We’ve seen a lot of escape room players over the years, from first-timers to full-on escape artists. That is no surprise though as escape rooms make for great outings or party destinations! With the popularity of escape rooms on the rise, it’s not very hard to find a new game to play near wherever you may be at the moment. But after you play a certain amount of games, they may begin to blend together and start to feel familiar.
Here at Cross Roads Escape Games, our games were designed by escape room enthusiasts for escape room enthusiasts. Owners, Luke and Madison, have played over 250 games together, and we’ve seen several groups with hundreds of games under their belts. How do they keep each game fresh and exciting? Our game masters share some of their observations and tips to ensure you get the most out of each of your escape room experiences, even if you consider yourself an Escape Room Expert.
Tips for Experts:
Teamwork makes the dream work!
Instead of solving a familiar puzzle by yourself, coach someone less familiar through it. That way you’ll both get the experience of solving a puzzle, but also have the chance to work together, making the game more enjoyable for both of you.
Treat each game as a new game.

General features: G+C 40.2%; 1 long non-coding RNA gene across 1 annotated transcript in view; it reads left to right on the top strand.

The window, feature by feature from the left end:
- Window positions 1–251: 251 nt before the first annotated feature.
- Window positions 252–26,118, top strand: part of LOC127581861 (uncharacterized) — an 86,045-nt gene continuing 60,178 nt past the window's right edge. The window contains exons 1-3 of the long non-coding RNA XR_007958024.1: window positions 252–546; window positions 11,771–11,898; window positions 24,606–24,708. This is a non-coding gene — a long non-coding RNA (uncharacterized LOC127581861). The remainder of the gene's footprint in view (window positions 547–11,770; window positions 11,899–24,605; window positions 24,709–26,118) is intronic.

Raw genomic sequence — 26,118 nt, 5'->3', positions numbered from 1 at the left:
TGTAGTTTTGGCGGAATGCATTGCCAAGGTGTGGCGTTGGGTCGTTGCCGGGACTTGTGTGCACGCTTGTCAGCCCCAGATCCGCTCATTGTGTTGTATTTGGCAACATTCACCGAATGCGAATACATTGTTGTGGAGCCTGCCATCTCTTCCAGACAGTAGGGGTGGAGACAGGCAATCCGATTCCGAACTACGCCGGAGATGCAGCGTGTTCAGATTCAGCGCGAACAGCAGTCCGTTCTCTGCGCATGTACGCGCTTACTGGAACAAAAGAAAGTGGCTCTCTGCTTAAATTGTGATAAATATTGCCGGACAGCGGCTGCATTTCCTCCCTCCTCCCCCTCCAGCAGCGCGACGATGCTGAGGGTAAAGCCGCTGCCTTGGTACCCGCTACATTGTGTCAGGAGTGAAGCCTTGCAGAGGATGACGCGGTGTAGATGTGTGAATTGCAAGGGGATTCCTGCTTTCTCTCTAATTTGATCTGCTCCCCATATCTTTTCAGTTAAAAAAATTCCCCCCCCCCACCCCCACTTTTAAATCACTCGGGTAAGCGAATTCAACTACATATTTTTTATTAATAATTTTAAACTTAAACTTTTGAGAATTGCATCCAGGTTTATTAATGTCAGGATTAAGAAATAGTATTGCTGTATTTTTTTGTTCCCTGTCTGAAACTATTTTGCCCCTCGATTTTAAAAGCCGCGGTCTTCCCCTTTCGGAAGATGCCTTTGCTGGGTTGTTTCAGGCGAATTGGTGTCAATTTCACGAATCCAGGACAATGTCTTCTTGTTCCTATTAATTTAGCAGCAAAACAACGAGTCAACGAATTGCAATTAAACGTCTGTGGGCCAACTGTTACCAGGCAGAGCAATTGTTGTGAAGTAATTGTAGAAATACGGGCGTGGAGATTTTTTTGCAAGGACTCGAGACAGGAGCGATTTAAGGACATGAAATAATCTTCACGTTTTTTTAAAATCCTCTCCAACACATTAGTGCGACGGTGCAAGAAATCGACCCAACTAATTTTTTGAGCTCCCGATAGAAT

Even if you think you know how a game is going, allow yourself to discover the room as though it’s your first time. This will prevent you from skipping puzzles, jumping to conclusions, or missing out on hidden clues or experiences.
Be conscious of your group size.
Ask for the suggested group size before making a booking. Games like The Hex Room were designed with a certain number of players in mind. Try playing with the optimal number of players and avoid maxing out a room if possible.
Look for games that push the boundaries.
o Games like The Hex Room and The Psych Ward were designed to push the boundaries of what an escape room can be. Look for games in your area that offer something different that your traditional escape room.
Ask your game master for suggestions.
Often times, game masters have experience with other games in the area and can point you in the direction of your next game. Tell them what you’re looking for in a game (scary, silly, competitive, point-based?) and ask them what their favorite games are.
Remember to have fun.
Remember why you are playing. Don’t let yourself get too worked up on something, and if you feel like you’re flying through a game, take a moment to take a breath and see if there are any experiences you are passing up. I’ve done a few games that offered interactive elements or side quest-type experiences that I could have fun with.
Are you an escape room expert? What are some of your tips for keeping your games fresh and fun? Let us know in a comment below!
Game Master, Manager
Cross Roads Escape Games